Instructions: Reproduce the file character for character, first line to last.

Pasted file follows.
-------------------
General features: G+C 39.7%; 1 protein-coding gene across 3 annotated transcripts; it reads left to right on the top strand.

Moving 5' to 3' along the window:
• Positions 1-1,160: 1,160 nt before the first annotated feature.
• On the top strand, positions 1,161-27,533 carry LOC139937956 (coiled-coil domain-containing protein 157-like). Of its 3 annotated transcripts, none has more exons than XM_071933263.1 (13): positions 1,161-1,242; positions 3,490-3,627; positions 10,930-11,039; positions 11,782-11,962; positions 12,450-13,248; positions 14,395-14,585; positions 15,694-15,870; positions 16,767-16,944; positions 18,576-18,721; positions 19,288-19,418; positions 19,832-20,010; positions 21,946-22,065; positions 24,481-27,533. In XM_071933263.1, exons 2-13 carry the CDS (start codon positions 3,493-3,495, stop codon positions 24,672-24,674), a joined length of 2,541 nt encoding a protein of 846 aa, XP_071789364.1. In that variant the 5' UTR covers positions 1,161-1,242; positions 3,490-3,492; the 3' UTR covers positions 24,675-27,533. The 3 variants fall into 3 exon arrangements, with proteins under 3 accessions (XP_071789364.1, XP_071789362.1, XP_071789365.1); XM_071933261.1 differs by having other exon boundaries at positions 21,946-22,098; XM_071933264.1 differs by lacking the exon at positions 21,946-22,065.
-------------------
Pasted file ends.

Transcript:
General features: G+C 39.7%; 1 protein-coding gene across 3 annotated transcripts; it reads left to right on the top strand.

Moving 5' to 3' along the window:
• Positions 1-1,160: 1,160 nt before the first annotated feature.
• On the top strand, positions 1,161-27,533 carry LOC139937956 (coiled-coil domain-containing protein 157-like). Of its 3 annotated transcripts, none has more exons than XM_071933263.1 (13): positions 1,161-1,242; positions 3,490-3,627; positions 10,930-11,039; positions 11,782-11,962; positions 12,450-13,248; positions 14,395-14,585; positions 15,694-15,870; positions 16,767-16,944; positions 18,576-18,721; positions 19,288-19,418; positions 19,832-20,010; positions 21,946-22,065; positions 24,481-27,533. In XM_071933263.1, exons 2-13 carry the CDS (start codon positions 3,493-3,495, stop codon positions 24,672-24,674), a joined length of 2,541 nt encoding a protein of 846 aa, XP_071789364.1. In that variant the 5' UTR covers positions 1,161-1,242; positions 3,490-3,492; the 3' UTR covers positions 24,675-27,533. The 3 variants fall into 3 exon arrangements, with proteins under 3 accessions (XP_071789364.1, XP_071789362.1, XP_071789365.1); XM_071933261.1 differs by having other exon boundaries at positions 21,946-22,098; XM_071933264.1 differs by lacking the exon at positions 21,946-22,065.